When I was a new teacher, I used what I now call the “oh crap” model of assessment: I would teach for several days, students and I would have great conversations, and then I would realize after a while “Oh crap! I haven’t put any grades in the gradebook!” I would hurriedly make a quiz or homework assignment, get it out there to students, put those grades in the gradebook, and rush back to teaching and those great conversations.
Eventually I wised up (at least a bit) and started planning farther ahead. I stopped viewing assessment as an annoying responsibility instead of an important part of teaching and learning. I thought about how I wanted to operationally define learning in my classes and designed assessments that gave students a chance to show what they knew and could do. But it took me too long to realize why I needed better classroom assessment habits. It should be so obvious: teachers need evidence about what students are learning.
As teachers we need to know what students are learning so that they don’t “hit that bridge” when test time comes (and, more importantly, when they need to use what they learn from our classes in their lives). Why did I ignore this obvious need as a young teacher?
Because assessment is uncomfortable.
I think people who have never been in charge of a classroom may not be able to relate to this teaching reality: teaching is intimidating and scary, especially as a new teacher. We don’t know if we’re “doing it right.” We may have gone through years of training, but there is no amount of training that can prepare you for the moment when you are flying solo and teaching your own classes. We desperately want to do right by our students. We care. We know there is important knowledge and skills students need to learn. Checking to see what they actually learned is important, but it’s also uncomfortable. We may end up staring at evidence that what we are doing isn’t working. It is much easier to just keep “teaching” instead of stopping to check to see what students are learning. Cognitive psychologists teach us about confirmation bias: we usually look for evidence that confirms our existing beliefs. Confirmation bias can lead us as teachers to keep cruising along, teaching in comfortable ways, instead of seeking out potentially uncomfortable evidence about what our students aren’t learning.
Assessment Discomfort Influences How Students Study
This assessment discomfort can influence how we teach, but it also influences students. Two recent, fantastic books about how students study lay out the empirical evidence for studying methods in elegant, well supported arguments: Regan Gurung in Study Like a Champ and Daniel Willingham in Outsmart your Brain explain the mountains of cognitive psychology evidence behind advice for students about how to study (short version: studying techniques that require more thinking result in more learning. These are both GREAT books every teacher should read!) But they also explain why students tend to avoid these effective studying methods: they are uncomfortable! It’s comforting to read a chapter, think you understood it, then re-read the chapter to make sure we “got it.” This re-reading gives us a warm, comforting feeling of “oh yeah, I remember that!” and we convince ourselves we learned something. In contrast, reading a chapter, closing the textbook, getting out a blank sheet of paper (or new google doc) and writing down everything we remember from the chapter probably feels awful. This much more effective studying method is uncomfortable: we are likely to produce evidence of how little we learned from one reading of a chapter. That stinks. It’s uncomfortable. But we learn MUCH more from this uncomfortable studying technique than the comfortable, feel good re-reading of a chapter.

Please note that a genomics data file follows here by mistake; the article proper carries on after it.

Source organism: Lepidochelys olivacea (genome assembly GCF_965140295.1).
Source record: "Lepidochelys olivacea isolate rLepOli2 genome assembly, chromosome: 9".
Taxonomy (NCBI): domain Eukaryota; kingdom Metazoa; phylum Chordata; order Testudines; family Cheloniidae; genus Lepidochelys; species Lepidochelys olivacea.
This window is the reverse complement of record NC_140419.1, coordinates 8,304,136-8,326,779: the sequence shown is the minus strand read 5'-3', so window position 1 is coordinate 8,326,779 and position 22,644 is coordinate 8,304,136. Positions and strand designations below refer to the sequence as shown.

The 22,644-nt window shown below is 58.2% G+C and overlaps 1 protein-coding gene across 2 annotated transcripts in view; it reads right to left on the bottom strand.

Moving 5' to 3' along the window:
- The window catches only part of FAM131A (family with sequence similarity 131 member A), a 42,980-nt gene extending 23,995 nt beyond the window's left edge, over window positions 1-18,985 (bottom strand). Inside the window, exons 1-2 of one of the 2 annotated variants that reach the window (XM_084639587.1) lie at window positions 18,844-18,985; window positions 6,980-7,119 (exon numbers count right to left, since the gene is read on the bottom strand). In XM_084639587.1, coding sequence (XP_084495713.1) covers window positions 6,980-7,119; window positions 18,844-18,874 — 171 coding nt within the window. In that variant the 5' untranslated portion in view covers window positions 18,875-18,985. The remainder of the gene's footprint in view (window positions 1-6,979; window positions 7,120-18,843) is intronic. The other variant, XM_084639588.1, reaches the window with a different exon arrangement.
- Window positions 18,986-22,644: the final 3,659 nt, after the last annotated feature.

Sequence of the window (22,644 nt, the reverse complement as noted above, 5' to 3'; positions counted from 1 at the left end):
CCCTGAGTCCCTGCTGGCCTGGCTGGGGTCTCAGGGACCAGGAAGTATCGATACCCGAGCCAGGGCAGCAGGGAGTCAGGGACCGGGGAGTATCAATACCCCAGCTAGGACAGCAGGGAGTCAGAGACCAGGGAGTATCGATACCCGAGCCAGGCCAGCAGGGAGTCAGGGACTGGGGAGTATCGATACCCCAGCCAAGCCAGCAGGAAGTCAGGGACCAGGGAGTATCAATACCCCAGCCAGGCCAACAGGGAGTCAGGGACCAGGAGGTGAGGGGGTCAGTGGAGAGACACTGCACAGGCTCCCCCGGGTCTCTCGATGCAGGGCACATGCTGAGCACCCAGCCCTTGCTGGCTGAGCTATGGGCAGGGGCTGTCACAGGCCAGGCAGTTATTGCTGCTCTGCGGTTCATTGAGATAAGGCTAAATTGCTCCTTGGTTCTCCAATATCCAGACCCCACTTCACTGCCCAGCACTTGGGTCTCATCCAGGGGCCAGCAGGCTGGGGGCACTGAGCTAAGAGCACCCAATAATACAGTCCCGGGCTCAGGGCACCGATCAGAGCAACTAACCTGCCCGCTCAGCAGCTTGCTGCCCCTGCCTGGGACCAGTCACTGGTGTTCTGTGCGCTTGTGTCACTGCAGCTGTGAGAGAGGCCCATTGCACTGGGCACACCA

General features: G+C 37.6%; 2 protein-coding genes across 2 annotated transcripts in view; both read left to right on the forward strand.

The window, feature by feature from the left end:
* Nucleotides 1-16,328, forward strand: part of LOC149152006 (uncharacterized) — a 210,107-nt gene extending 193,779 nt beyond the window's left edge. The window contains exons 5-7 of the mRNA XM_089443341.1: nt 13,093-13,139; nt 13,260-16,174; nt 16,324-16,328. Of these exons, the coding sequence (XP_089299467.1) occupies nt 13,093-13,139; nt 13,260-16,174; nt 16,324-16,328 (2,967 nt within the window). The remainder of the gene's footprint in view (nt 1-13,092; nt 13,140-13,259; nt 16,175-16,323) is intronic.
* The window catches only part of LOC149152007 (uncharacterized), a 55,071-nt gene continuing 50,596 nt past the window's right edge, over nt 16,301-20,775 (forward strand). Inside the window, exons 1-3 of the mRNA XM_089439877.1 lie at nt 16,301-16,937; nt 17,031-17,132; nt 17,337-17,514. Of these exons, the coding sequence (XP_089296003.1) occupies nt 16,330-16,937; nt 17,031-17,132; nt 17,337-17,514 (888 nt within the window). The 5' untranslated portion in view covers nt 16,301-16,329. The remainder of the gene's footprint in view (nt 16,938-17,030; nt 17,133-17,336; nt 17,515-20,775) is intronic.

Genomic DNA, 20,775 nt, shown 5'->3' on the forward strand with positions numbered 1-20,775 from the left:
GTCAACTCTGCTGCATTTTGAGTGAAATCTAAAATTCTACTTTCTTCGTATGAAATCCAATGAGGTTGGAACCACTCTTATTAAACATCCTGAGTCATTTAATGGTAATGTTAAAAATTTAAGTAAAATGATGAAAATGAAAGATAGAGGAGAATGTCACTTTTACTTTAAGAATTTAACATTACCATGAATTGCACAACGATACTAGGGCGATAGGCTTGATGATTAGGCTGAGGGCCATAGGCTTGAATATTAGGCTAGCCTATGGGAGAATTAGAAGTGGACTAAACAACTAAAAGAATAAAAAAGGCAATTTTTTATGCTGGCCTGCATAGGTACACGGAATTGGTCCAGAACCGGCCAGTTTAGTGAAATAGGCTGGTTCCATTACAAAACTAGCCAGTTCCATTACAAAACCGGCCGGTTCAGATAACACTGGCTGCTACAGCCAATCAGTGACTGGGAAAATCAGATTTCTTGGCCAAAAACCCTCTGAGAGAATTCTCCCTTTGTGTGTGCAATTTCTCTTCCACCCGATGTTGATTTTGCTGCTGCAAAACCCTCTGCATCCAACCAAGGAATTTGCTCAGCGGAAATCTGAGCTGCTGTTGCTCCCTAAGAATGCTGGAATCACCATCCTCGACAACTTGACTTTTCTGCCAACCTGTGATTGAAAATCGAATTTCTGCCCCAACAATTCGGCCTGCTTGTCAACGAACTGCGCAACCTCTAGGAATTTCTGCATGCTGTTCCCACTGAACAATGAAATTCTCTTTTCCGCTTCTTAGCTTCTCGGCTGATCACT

Assessment Discomfort Influences Teacher Conversations
I love talking with teachers about their teaching. Usually these conversations involve lessons they just designed, compelling stories they love to use with students, and new resources they are excited to share. Rarely do these conversations involve assessment evidence (often only when I bring it up, and this suggestion is sometimes met with uncomfortable silence). Why? Because it’s a conversation killer. If someone is telling you about a new insight they are excited about and you immediately ask “Wait, what’s your evidence that’s true?” it tends to stop the conversation. My friend (and great teacher) Casey Swanson said one of the best pieces of advice he got was when an experienced teacher said “You talk a lot about teaching. How about we talk about learning for a while instead?” Teachers like to talk about teaching. Our first impulse usually isn’t to talk about evidence of student learning, but that (potentially uncomfortable) conversation might be more important than sharing another great lesson plan.
I learned long ago to never include the word “assessment” in any conference proposal I write. Every time I used assessment in the title of a proposal it got rejected. We want our students to overcome the discomfort caused by testing themselves because we know they learn best when they figure out what they don’t know. As teachers, we should overcome our discomfort at testing our teaching. Talking about student learning, and evidence of student learning, may start the most important conversations.